Is There a Message in My Grandson’s Brushed Up Hair

by | Sep 6, 2023 | Blog, Jewish Family Life

Is There a Message in My Grandson’s Brushed Up Hair
Rabbi Barbara Aiello

Helen couldn’t help but smile when she received a scan of her grandson Jake’s graduation picture.  “I’m printing this out,” she said aloud. “Jake is handsome as all get out and I’m taking this to my bridge club to show the girls.”

Later, around the bridge table, four bubbys “scheped nachus”, extoling the accomplishments of their grandsons, that is, until Grandma Ginny brought the compliments to a halt.

“Look at your photos and notice the hair style that’s the rage for all boys,” Ginny urged.  “This brush up thing is troubling. Boys, not only Jewish boys, but lots of boys have it rough right now. I think they’re trying to tell us something by deliberately making their hair stand on end!”

The bridge table went silent, indicating that Ginny’s comments hit home. Could it be that the current rage in men’s hairstyles, sometimes called the “brush up,” is symbolic of the fear men experience as they try to navigate the minefield that has become modern society?  Could it be that this fear of saying or doing the wrong thing, this terror of being labeled “toxic,” is played out in the new hairstyle of the modern man – hair that is literally standing on end.

Although the Tanak references hair and hair styles dozens of times (Ezekiel is only one example: “And you, O son of man, take a sharp sword. Use it as a barber’s razor and pass it over your head and your beard. Then take balances for weighing and divide the hair.”)  a phrase like  “a hair raising event” derives from what observers  have always known – that a physical reaction  to raw fear is nothing new. In fact the UK’s Gary Martin, founder of the web-based archive, “Phrasefinder,” tells us that “The phrase ‘make your hair stand on end’ first appeared in 1602 in Shakespeare’s Hamlet, when he wrote, “I could a tale unfold, whose lightest word would harrow up thy soul … thy knotted and combined locks to part and each particular hair to stand an end, like quills upon the fretful porpentine.”

The “porpentine” is the ancient word for “porcupine” but the phenomenon of abject hair-raising fear was not confined to The Bard of Avon. In fact it was Thomas Blount, another 17th century scribe, a lexicographer actually, who included the word “horripilation” in his dictionary of “hard words.” Blount describes the hair-raising phenomenon as, “Horripilation, the standing up of the hair for fear.”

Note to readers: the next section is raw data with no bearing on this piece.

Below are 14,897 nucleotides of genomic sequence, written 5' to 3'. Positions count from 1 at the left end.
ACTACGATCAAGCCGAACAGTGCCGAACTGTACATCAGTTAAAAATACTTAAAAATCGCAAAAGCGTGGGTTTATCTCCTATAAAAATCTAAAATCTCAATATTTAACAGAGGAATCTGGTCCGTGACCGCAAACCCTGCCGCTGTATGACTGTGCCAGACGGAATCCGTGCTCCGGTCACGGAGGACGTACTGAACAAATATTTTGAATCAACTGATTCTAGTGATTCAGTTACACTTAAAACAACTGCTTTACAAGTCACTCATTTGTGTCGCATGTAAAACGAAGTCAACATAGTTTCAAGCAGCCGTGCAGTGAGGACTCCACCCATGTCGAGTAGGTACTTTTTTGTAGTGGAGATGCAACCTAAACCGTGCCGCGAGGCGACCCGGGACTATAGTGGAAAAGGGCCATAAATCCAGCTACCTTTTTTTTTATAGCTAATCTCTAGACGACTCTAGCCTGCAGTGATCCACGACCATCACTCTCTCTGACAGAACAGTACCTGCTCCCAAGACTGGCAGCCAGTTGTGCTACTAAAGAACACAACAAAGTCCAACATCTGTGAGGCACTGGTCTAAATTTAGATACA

So if a man’s hairstyle indicates fear-based “horripilation,” what’s scaring the “Bee-Moses” out of young men?  Journalist Maya Salam thinks she knows when she writes in the New York Times that “the concept (of toxic masculinity) has been around forever but suddenly the term seems to be everywhere.”

In fact dozens of articles give credence to what might promote male misery. Consider journalist Akola Thompson who writes that “Men are not inherently toxic. However, all men do benefit to some extent from the patriarchal system that was set up to serve them.”  Ouch!  Get out the hair gel, guys.  No matter what you do or say, for some, you’re guilty as charged.

Harry Bruinius writes in the Christian Science Monitor (CSM Jan. 2022) in an article whose title nails the problem, “Why these men find the phrase ‘toxic masculinity,’ well, toxic.”  He writes that “Amid spiking suicide and overdose rates and plummeting college enrollment, are men being held hostage by culture war labels and stereotypes that blame them rather than help them?”

Or more to the point could this constant blaming cause such profound fear that men can’t help but maintain an in-your-face symbol of what’s going on inside. The hairstyle seems to symbolize a kind of autonomic reaction to existential fear.

Ryan Carillo, who was interviewed at length for the CSM piece, is a power lifter and self-described “big man” who recently published the Big Man Bible.  Carillo, who emphasizes that his self-help memoir is designed “for the big men of the world who are silently struggling to transform their lives,” notes that large, husky men are often victimized by the stereotype that their looks belie a violent nature.

Over the past few years, there have been wide-ranging discussions about a purported “crisis in masculinity,” another front in the nation’s on going political battles over the meaning of sex, gender, and the social roles of men and women.  Ryan Carrillo has a different take. He describes the situation as a “silent pandemic” of men who live in fear because they wrongly believe that are not worthy to exist as they are.

I grew up in America and I now live in Europe and I notice that there are many men on both continents who seem to be immobilized by fear. Which makes me wonder, could it be that brushed up hair indicates something deeper than a fashion statement?  Could it be that “hair standing on end” is a plea for understanding and compassion from a society that is often too quick to demonize men as toxic, uncaring and brutish and then, without getting to know the individual man, dismiss them as such?

NOTE: This article first appeared in the August issue of the Sarasota Manatee Jewish News.